Failure to record information may have been crucial, because one of the next crew's responsibilities is to examine the maintenance log and inquire about the technical status of the aircraft before flight.

NTSC says an "absence" of discussion by the next crew regarding the problems that had affected the inbound flight suggests the pilots might not have been aware of the issues, and the possibility of recurrence.

This lack of awareness – particularly of the stick-shaker activation and the uncommanded nose-down trim – would have lessened the ability of the crew to predict, and prepare to mitigate, similar problems.

No information about the Maneuvering Characteristics Augmentation System (MCAS) – the source of the automatic nose-down trimming – was contained in the flightcrew manuals. Crew training did not include MCAS, says the inquiry, and there were no procedures for responding to erroneous angle-of-attack data.

When the aircraft took off again from Jakarta, the stick-shaker and MCAS activated repeatedly, similarly to the way they had behaved on the inbound flight.

But the pilots, caught by surprise, were far less effective than the previous crew at diagnosing and dealing with the problem.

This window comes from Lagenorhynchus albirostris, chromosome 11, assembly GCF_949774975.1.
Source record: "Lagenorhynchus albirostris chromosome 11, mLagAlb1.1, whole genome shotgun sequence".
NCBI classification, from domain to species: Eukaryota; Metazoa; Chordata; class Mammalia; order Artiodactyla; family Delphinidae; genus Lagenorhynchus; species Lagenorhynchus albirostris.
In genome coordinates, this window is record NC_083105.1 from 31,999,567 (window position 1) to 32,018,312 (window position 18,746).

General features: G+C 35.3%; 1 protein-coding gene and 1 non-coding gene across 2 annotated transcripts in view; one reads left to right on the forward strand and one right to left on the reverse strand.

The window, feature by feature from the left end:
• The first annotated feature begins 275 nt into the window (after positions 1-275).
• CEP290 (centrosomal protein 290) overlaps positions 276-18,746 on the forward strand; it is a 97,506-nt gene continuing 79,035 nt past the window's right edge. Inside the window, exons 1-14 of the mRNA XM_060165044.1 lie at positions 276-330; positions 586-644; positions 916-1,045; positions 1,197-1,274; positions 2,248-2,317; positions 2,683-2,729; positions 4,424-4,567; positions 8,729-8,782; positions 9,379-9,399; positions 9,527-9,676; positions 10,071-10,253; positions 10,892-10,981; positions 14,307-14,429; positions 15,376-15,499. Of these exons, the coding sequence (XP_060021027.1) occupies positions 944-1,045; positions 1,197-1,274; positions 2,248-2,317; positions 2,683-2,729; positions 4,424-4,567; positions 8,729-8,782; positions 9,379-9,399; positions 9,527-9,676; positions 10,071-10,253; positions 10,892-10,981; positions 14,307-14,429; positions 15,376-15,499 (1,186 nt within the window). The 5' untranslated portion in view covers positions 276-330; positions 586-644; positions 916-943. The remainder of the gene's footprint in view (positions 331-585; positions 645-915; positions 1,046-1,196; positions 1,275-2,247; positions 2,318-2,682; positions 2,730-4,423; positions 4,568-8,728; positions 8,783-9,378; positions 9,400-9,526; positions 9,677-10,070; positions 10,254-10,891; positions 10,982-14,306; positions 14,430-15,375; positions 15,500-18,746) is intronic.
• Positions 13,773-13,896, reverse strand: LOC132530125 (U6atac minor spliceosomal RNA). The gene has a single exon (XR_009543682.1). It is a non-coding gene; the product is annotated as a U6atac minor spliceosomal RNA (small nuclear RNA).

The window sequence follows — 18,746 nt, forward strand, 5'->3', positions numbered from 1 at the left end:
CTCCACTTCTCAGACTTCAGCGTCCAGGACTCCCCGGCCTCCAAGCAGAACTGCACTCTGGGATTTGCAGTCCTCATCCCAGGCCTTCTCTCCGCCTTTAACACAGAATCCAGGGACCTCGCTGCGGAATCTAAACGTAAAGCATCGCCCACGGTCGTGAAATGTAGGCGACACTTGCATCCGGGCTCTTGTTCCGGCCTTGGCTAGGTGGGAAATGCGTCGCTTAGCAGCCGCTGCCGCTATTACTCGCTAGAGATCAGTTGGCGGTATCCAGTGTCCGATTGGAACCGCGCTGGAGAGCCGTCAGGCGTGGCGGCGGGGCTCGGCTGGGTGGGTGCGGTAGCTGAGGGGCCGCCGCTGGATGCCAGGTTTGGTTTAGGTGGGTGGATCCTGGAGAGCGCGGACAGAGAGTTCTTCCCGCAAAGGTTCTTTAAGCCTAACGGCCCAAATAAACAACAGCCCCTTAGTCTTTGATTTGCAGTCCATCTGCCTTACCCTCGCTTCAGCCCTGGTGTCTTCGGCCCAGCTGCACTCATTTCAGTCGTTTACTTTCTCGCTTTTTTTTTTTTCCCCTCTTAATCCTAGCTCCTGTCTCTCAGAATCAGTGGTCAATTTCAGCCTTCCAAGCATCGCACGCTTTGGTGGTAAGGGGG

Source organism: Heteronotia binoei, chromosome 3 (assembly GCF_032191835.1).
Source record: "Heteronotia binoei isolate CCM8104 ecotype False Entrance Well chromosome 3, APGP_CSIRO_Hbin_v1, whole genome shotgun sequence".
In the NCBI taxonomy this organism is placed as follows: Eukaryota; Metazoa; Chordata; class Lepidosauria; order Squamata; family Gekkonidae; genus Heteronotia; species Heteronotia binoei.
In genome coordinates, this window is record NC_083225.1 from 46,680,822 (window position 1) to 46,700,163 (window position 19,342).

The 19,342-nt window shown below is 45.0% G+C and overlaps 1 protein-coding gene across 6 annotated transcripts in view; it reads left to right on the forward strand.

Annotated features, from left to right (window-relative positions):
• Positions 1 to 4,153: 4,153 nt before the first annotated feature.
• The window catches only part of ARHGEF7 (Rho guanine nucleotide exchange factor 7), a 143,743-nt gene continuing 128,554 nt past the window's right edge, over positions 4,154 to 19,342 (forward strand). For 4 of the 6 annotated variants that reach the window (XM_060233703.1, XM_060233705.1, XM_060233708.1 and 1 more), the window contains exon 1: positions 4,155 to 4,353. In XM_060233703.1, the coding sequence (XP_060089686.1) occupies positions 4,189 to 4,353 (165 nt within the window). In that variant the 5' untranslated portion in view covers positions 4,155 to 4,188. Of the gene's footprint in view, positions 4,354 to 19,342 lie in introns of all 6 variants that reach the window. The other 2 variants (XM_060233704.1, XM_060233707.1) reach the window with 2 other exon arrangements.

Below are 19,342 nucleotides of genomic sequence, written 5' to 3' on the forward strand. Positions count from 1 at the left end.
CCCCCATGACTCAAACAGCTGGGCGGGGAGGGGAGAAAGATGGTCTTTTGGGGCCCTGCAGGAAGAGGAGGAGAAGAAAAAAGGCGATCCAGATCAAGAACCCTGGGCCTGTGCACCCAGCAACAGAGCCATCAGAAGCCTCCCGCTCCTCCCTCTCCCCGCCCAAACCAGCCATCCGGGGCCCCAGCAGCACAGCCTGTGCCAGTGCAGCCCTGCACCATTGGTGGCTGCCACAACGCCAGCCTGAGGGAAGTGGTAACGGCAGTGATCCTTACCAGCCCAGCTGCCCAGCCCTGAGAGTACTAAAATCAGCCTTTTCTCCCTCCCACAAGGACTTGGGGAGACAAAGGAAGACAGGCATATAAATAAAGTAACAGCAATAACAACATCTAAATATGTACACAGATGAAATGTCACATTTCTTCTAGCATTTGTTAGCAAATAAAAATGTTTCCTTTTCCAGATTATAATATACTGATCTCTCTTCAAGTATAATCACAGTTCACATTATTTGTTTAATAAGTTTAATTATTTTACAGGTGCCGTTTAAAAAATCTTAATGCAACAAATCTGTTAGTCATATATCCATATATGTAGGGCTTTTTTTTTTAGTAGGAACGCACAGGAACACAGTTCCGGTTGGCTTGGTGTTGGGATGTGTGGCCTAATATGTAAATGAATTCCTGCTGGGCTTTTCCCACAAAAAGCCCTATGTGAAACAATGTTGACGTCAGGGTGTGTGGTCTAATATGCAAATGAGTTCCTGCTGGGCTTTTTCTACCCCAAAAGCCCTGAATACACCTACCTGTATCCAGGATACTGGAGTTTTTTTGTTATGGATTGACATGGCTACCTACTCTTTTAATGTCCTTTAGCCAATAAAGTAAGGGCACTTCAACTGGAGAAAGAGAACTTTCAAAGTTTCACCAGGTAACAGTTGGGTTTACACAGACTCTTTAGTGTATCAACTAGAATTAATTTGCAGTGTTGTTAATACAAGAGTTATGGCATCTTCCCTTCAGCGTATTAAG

Non-normal checklists were not completed, says the inquiry, and the crew was distracted by numerous air traffic control communications, multiple alerts, and repetitive MCAS activation, resulting in poor crew resource management and loss of control of the aircraft.

The cause of the erroneous MCAS activation was identified as a malfunctioning angle-of-attack sensor, but investigators have been unable to conclude whether the component was properly tested after being fitted to the Lion Air jet.

The sensor had been replaced in Denpasar on 28 October, after the aircraft had experienced repetitive air data problems on previous flights, including speed and altitude flags on the captain's primary instrument display.

No spare sensor had been available in Denpasar, so the engineer ordered one from Batam Aero Technic, located in Batam, and the aircraft was grounded in the meantime.

Once the replacement sensor was fitted, the maintenance manual required an installation test using one of two methods.

The recommended method involves using a specific piece of test equipment which was unavailable in Denpasar, says the inquiry.

It states that the engineer resorted to the alternative test method which involves deflecting the angle-of-attack vane to various positions – fully up, centre, and fully down – while verifying indications on the built-in test equipment module of the stall management yaw damper computer.

But the inquiry says the engineer "did not record" the angle-of-attack values shown on the computer during the installation test – despite this being required by Batam Aero Technic procedures.

The engineer in Denpasar claimed the test result was "satisfactory", says the inquiry, and released the aircraft for flight, believing the problems had been resolved.